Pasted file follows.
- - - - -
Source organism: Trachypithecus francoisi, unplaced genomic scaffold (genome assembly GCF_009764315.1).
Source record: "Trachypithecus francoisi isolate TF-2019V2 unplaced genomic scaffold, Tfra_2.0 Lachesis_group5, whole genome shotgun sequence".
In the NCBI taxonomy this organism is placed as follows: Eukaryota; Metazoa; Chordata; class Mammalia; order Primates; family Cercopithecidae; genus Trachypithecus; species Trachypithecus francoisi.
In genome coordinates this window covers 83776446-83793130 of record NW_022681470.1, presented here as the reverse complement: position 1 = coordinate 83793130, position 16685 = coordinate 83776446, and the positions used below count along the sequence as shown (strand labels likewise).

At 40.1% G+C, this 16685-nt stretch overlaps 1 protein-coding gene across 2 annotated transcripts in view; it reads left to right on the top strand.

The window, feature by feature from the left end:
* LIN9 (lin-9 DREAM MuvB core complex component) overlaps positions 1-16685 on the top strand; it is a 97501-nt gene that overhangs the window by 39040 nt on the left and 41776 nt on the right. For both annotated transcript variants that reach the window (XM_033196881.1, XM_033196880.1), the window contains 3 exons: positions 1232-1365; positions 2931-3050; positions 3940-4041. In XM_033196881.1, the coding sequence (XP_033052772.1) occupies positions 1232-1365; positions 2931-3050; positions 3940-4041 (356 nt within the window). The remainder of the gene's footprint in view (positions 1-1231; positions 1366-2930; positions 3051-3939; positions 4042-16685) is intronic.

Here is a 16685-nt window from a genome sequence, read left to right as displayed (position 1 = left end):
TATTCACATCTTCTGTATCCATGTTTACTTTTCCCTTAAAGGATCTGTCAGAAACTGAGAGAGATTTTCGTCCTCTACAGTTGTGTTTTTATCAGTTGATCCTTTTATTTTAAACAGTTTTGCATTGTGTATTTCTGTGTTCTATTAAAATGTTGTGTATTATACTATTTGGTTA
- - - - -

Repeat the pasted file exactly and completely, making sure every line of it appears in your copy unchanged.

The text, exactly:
Source organism: Trachypithecus francoisi, unplaced genomic scaffold (genome assembly GCF_009764315.1).
Source record: "Trachypithecus francoisi isolate TF-2019V2 unplaced genomic scaffold, Tfra_2.0 Lachesis_group5, whole genome shotgun sequence".
In the NCBI taxonomy this organism is placed as follows: Eukaryota; Metazoa; Chordata; class Mammalia; order Primates; family Cercopithecidae; genus Trachypithecus; species Trachypithecus francoisi.
In genome coordinates this window covers 83776446-83793130 of record NW_022681470.1, presented here as the reverse complement: position 1 = coordinate 83793130, position 16685 = coordinate 83776446, and the positions used below count along the sequence as shown (strand labels likewise).

At 40.1% G+C, this 16685-nt stretch overlaps 1 protein-coding gene across 2 annotated transcripts in view; it reads left to right on the top strand.

The window, feature by feature from the left end:
* LIN9 (lin-9 DREAM MuvB core complex component) overlaps positions 1-16685 on the top strand; it is a 97501-nt gene that overhangs the window by 39040 nt on the left and 41776 nt on the right. For both annotated transcript variants that reach the window (XM_033196881.1, XM_033196880.1), the window contains 3 exons: positions 1232-1365; positions 2931-3050; positions 3940-4041. In XM_033196881.1, the coding sequence (XP_033052772.1) occupies positions 1232-1365; positions 2931-3050; positions 3940-4041 (356 nt within the window). The remainder of the gene's footprint in view (positions 1-1231; positions 1366-2930; positions 3051-3939; positions 4042-16685) is intronic.

Here is a 16685-nt window from a genome sequence, read left to right as displayed (position 1 = left end):
TATTCACATCTTCTGTATCCATGTTTACTTTTCCCTTAAAGGATCTGTCAGAAACTGAGAGAGATTTTCGTCCTCTACAGTTGTGTTTTTATCAGTTGATCCTTTTATTTTAAACAGTTTTGCATTGTGTATTTCTGTGTTCTATTAAAATGTTGTGTATTATACTATTTGGTTA